"Harnessing the power of sport to build self esteem, confidence and vital life skills, Magic Bus works in India to change the lives of children living on the streets and slums of Mumbai – children involved in drugs, children in red light district, orphans and rescued labourers."

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Jail for giving to beggars…

Jail for giving to beggars…

    July 04 2008 at 08:37AM

Jakarta – People in an Indonesian city who give in to the tug of charity could face three months in jail under a law making it illegal to give money to beggars and street children.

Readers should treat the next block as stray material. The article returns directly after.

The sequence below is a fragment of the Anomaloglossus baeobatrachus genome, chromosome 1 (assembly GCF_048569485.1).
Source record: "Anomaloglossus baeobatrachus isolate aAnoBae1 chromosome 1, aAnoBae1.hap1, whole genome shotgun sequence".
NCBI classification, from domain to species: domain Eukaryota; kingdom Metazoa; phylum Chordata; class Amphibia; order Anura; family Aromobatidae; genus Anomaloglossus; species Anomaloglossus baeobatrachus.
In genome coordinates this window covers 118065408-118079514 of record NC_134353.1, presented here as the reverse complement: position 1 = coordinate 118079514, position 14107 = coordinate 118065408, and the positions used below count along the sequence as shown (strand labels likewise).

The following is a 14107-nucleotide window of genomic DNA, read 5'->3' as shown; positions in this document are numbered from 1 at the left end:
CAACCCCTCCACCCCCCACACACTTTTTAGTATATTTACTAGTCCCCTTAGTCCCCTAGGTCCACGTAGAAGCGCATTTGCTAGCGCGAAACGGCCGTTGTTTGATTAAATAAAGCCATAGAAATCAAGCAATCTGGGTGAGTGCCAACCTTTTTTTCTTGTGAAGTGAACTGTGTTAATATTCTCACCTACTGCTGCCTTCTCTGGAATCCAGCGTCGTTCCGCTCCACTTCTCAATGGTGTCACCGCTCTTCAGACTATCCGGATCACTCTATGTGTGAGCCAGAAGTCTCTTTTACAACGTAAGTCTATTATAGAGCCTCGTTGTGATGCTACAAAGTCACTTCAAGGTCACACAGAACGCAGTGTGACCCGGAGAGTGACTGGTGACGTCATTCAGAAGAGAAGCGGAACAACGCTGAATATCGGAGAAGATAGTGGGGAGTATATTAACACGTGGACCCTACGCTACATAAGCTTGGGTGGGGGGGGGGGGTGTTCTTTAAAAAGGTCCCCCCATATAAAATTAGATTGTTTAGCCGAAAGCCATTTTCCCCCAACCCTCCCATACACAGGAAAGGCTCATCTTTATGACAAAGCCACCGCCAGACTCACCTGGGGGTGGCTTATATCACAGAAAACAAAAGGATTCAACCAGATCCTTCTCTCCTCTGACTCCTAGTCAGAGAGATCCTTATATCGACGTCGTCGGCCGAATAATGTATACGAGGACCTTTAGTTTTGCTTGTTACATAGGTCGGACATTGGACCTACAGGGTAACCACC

The law, approved in June by the legislative council in Makassar, South Sulawesi, is meant to reduce the city’s swelling population of beggars, Mayor Ilham Arif Sirajuddin said.

"Under the law, people who give money to beggars will be jailed up to three months or have to pay a maximum fine of 1.5-million rupiah (about R1800)," he said. "This is an important decision to clear beggars from the streets."

Beggars and street children face three years in jail or fines up to five-million rupiah but the crackdown has come along with a programme to train beggars for work.

The population of beggars and street children in Makassar jumped from 870 in 2006 to 2600 in 2008, the mayor said. – Sapa-AFP

City faces alarming rise in addicts, juvenile beggars

City faces alarming rise in addicts, juvenile beggars

By SHAFI BALOCH July 3, 2008